Gone But Not Forgotten. These Incredibly Eerie Underwater Photos Of Abandoned WW2 Aircraft Will Mesmerize You

In Kwajalein Atoll of the Marshall Islands lies a secret submerged for 70 years. At the end of World War Two the guns went silent and it was time to begin building for peace. Military equipment suddenly became worthless; countries no longer had need for 1000s of aircraft and supplies. This was the age of the Atom Bomb and vast bomber squadrons became instantly defunct. With equipment stationed all over the globe, it became cost-ineffective to ship it all home to be simply scrapped. The captains of the US Navy carriers based in the South Pacific received orders to dump their squadrons of aircraft overboard where they could decay safely at the bottom of the ocean.

These forgotten historical remnants were re-discoved by divers in the 1960s and as the wrecks deteriorated they took on a new life becoming home for the vast array of aquatic life present in the warm Pacific seas. At these depths light is unable travel efficiently so only the shorter wavelengths have the energy to travel to your eyes resulting in the dive site being washed in a deep blue colour. When illuminated the saturated colours of the fish and coral shine through.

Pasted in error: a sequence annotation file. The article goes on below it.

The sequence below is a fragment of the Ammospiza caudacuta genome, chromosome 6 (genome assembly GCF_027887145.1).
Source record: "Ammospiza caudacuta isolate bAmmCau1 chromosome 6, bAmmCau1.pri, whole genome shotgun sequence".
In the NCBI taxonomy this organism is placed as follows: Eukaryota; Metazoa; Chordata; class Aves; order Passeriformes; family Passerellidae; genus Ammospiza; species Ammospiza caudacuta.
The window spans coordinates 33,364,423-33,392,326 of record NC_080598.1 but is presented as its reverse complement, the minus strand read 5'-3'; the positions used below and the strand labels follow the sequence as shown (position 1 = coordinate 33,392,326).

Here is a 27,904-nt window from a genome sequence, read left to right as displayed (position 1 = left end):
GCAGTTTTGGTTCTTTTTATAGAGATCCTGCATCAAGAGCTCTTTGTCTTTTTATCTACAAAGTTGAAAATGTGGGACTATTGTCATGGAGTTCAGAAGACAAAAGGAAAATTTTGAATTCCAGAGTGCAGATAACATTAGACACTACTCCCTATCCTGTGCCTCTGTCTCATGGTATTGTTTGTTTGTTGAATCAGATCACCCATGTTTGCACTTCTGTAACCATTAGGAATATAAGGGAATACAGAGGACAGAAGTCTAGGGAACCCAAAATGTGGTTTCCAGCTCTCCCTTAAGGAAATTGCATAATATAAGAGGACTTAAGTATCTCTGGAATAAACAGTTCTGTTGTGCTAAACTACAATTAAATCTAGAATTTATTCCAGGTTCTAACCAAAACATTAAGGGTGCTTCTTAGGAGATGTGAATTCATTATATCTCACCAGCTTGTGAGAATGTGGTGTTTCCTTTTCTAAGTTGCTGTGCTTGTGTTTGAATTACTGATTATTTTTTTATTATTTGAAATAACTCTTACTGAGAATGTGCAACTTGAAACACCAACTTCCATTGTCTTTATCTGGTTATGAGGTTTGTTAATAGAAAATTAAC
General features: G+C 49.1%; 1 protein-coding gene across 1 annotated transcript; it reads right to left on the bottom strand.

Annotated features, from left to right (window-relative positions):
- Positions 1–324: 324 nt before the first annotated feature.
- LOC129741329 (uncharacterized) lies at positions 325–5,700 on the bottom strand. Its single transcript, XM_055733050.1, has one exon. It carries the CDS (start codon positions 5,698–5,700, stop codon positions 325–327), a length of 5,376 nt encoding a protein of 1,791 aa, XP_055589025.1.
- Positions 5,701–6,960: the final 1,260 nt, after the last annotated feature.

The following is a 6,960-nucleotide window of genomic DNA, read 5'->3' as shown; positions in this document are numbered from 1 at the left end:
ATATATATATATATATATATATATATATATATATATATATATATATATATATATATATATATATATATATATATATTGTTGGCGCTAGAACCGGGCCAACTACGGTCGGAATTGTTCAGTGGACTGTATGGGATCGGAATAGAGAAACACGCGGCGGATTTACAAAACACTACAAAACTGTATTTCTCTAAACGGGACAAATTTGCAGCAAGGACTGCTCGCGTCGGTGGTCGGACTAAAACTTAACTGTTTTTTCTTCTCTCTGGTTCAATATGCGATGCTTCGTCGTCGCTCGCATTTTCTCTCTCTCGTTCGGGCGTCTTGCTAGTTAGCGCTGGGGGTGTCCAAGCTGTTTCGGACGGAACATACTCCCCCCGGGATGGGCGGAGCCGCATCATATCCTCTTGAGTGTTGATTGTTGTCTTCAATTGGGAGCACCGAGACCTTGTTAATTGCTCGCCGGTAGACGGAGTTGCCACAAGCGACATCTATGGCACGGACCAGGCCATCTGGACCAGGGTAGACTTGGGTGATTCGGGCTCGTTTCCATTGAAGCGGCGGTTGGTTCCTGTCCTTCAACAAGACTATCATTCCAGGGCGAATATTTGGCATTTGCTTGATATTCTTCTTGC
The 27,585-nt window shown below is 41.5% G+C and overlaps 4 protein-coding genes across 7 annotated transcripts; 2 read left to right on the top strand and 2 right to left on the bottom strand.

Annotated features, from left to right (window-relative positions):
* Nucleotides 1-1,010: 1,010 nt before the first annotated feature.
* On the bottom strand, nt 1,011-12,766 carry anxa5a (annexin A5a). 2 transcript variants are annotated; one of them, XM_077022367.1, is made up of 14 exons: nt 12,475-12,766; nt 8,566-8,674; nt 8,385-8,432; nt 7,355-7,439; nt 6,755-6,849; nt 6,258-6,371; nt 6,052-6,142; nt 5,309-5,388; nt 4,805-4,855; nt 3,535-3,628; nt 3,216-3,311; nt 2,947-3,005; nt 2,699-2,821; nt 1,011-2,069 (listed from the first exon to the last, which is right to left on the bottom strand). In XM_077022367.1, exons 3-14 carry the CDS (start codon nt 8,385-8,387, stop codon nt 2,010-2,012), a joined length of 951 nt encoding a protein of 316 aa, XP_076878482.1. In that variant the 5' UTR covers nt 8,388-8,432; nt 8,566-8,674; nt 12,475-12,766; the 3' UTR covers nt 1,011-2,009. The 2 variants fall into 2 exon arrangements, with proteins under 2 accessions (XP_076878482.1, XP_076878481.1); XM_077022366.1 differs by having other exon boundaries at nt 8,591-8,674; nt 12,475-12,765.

The site is a treasure trove for aviation enthusiasts with wrecks that include Douglas SBD Dauntless dive bombers, F4U Corsairs fighters, TBF/TBM Avengers, Helldivers bombers, B-25 Mitchells, Curtiss C-46 Commandos and F4F Wildcat fighters.

However, you don’t have to be an aviation expert to appreciate the eerie beauty of these previously forgotten aeronautical grave yards.

Cockpit home for the fishes

Brandi Mueller

Via Bamargera

Go To Next Page